Worst Hotel EVER

Posted on 9/29/2007 08:08:00 AM
OK - I promised tales of woe from the hospital so consider this my bitch session, which will prepare me for the letter I shall be writing about the standard of care I received while in the hospital. This is long and you should probably skip reading this if you do not enjoy the rantings and ravings of a post-partum crazy lady who is sure she is about to be charged millions of dollars for care and attention that is rivaled only by the local TravelLodge.

In my letter, here is what I will suggest they do and/or inform patients of in the future:

Front desk staff should not offer their "guesses" for what's going on upstairs when it's clear that they have no way of knowing the truth. The first thing that happened when we walked into the hospital to the visitors' desk. I said, "We need to go to Labor and Delivery" and the scared little man at the desk said,

"You can't, there's a lock down. CODE PINK."


KoH joking: "You mean someone tried to steal a baby?"


Scared man: "No, no, no, no, no, no, no, no, no! Someone just got too close to the door with the sensor. That's what happened."


Yeah... that's the ticket.
We knew there was no way he could possibly know that that's what happened. It was a LOCK DOWN. I heard two different stories later on for what happened and neither was even close to that. In my favorite - and now the most believable - story, the parents of a child didn't appreciate the standard of care they were getting and tried to leave AMA (against medical advice) with their child which set off the alarm.

Nurses should carry a pad of paper in their pockets. And when a patient says, "Can I have... [insert name of request here, i.e.: water, pain medication, an explanation, a doctor who gives more of a damn than you people, turn off that damn IV pole because it's been beeping loudly for more than three hours and while I'm guessing you are able to sleep through it I am not, oh and by the way shouldn't the IV be
dripping?]" they can WRITE IT DOWN and remember that when such a request is made, it would be helpful to actually DO it at some point in time. I cannot begin to count the number of things I asked for - serious things, not just 'hey man can you fluff my pillow for me' - that were never responded to, even after I hit that damn call button numerous times. At one point the person on the end of the call button admitted to me that she was just there to take the call and relay it to my nurse - she could not actually do anything for me. She might as well have been a technical support person in India.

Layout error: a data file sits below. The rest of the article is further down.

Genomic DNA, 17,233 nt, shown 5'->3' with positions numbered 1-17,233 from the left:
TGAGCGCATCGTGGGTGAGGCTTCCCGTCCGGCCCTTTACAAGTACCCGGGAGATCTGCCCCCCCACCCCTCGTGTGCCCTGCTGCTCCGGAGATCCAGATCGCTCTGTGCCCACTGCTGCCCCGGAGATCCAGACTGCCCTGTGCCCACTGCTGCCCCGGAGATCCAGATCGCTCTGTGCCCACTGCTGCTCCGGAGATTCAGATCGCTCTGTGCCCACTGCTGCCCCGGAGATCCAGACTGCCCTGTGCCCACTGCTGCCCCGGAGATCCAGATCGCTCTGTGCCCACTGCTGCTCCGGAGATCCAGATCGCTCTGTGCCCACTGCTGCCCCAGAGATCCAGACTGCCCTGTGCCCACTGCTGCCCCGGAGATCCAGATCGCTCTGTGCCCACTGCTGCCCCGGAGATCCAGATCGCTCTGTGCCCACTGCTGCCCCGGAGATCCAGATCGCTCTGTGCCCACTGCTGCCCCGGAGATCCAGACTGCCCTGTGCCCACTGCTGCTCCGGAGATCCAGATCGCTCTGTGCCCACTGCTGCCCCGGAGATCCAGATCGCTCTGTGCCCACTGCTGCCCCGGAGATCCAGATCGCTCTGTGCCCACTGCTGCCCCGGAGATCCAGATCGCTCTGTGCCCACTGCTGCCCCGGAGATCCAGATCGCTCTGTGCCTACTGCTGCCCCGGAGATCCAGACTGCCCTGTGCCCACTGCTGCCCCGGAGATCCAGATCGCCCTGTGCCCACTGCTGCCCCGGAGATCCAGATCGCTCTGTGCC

There is no point to the chatty 'get to know your patient' requirements if it does not improve care. When the intake nurse was taking my volumes of information, she stopped at one point, rolled her eyes and said, "Now, I know this is silly but what are some things that are important to you?"


"Excuse me?" we both said to her.


"I know. The hospital wants us to (airquotes) 'get to know' the patients better and understand them, so we have to ask this question. 'What are some things that are important to you?'"

Awkward silence as we both thought,
Is this some kind of test we're about to fail?

"You know," she offered, "like friends, family, faith."

Me: "Oooooooooooh. I see. Will you accept 'not dying in surgery' and 'TV'?"

She started to put that in the computer. "No, no, no," I said... "just put family and faith."


So anyway, by the time I got to my actual room after my six hour recovery, I understood what this sign was for. But it amused me that for the first two days I was there, I liked to be called "Sally" (not my name) and I had no things that were important to me. Also, there was no marker with which to change it. I wondered how many weeks ago Sally had had her baby. Finally on day three, one of the nurses came in with a marker and tried to fill it out. She put my name at the top and asked where I was when I wasn't in the hospital. I said, "at home." (I was pretty grumpy by this time.) She didn't fill out the rest. After that the nurses came in and put their cell phone numbers down by their names each time there was a shift change, but I don't think I called one of those numbers once and actually got through to someone.

Please tell patients to BRING THEIR OWN PAIN MEDS. It will save a lot of grief. I think it's a well-known fact that the medical profession is under fire for and has a whole new philosophy about responding to patients' pain. It is no longer acceptable to simply ignore people who say they are in pain or tell them to tough it out. To this end, this sign is on the wall of every room in this hospital. But, it seems that in this facility, this is the extent of the attention they will pay to your pain after you are there. In recovery, I was told if I wanted something for the nausea to simply ask and they would bring it. I didn't experience this in my first two c-sections, but man it got to me this time. So when they moved me to a permanent room and I still could not stop throwing up, I called and asked for Reglan. This was about 4:30 pm. They finally brought it at 9:45 pm. Once they administered it, it worked like a charm, but I'm guessing not even the best placebo works until someone actually gives it to the patient.